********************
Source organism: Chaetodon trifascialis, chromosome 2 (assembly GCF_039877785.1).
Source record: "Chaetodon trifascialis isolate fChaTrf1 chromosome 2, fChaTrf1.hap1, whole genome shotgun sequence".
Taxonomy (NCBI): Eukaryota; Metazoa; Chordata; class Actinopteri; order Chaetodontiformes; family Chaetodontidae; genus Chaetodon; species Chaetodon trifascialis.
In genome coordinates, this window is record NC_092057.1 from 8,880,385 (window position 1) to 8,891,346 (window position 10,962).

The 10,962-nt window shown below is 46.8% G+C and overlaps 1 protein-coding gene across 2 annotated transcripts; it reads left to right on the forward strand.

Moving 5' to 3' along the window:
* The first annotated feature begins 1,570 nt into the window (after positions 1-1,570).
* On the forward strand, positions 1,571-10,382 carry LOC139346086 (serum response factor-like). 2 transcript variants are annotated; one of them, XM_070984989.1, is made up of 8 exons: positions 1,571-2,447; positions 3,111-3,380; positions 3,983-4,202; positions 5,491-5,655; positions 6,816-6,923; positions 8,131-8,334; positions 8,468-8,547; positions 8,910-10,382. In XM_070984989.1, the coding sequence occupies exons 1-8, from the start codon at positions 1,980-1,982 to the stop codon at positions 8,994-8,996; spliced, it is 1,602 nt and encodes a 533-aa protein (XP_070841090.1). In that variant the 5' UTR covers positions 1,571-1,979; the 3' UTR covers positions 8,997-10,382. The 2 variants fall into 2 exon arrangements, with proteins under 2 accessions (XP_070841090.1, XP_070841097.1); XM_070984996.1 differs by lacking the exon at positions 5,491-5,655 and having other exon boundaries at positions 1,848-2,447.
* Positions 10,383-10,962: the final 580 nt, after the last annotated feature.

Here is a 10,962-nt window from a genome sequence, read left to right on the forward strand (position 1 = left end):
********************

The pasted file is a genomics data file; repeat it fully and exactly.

Source organism: Chaetodon trifascialis, chromosome 2 (assembly GCF_039877785.1).
Source record: "Chaetodon trifascialis isolate fChaTrf1 chromosome 2, fChaTrf1.hap1, whole genome shotgun sequence".
Taxonomy (NCBI): Eukaryota; Metazoa; Chordata; class Actinopteri; order Chaetodontiformes; family Chaetodontidae; genus Chaetodon; species Chaetodon trifascialis.
In genome coordinates, this window is record NC_092057.1 from 8,880,385 (window position 1) to 8,891,346 (window position 10,962).

The 10,962-nt window shown below is 46.8% G+C and overlaps 1 protein-coding gene across 2 annotated transcripts; it reads left to right on the forward strand.

Moving 5' to 3' along the window:
* The first annotated feature begins 1,570 nt into the window (after positions 1-1,570).
* On the forward strand, positions 1,571-10,382 carry LOC139346086 (serum response factor-like). 2 transcript variants are annotated; one of them, XM_070984989.1, is made up of 8 exons: positions 1,571-2,447; positions 3,111-3,380; positions 3,983-4,202; positions 5,491-5,655; positions 6,816-6,923; positions 8,131-8,334; positions 8,468-8,547; positions 8,910-10,382. In XM_070984989.1, the coding sequence occupies exons 1-8, from the start codon at positions 1,980-1,982 to the stop codon at positions 8,994-8,996; spliced, it is 1,602 nt and encodes a 533-aa protein (XP_070841090.1). In that variant the 5' UTR covers positions 1,571-1,979; the 3' UTR covers positions 8,997-10,382. The 2 variants fall into 2 exon arrangements, with proteins under 2 accessions (XP_070841090.1, XP_070841097.1); XM_070984996.1 differs by lacking the exon at positions 5,491-5,655 and having other exon boundaries at positions 1,848-2,447.
* Positions 10,383-10,962: the final 580 nt, after the last annotated feature.

Here is a 10,962-nt window from a genome sequence, read left to right on the forward strand (position 1 = left end):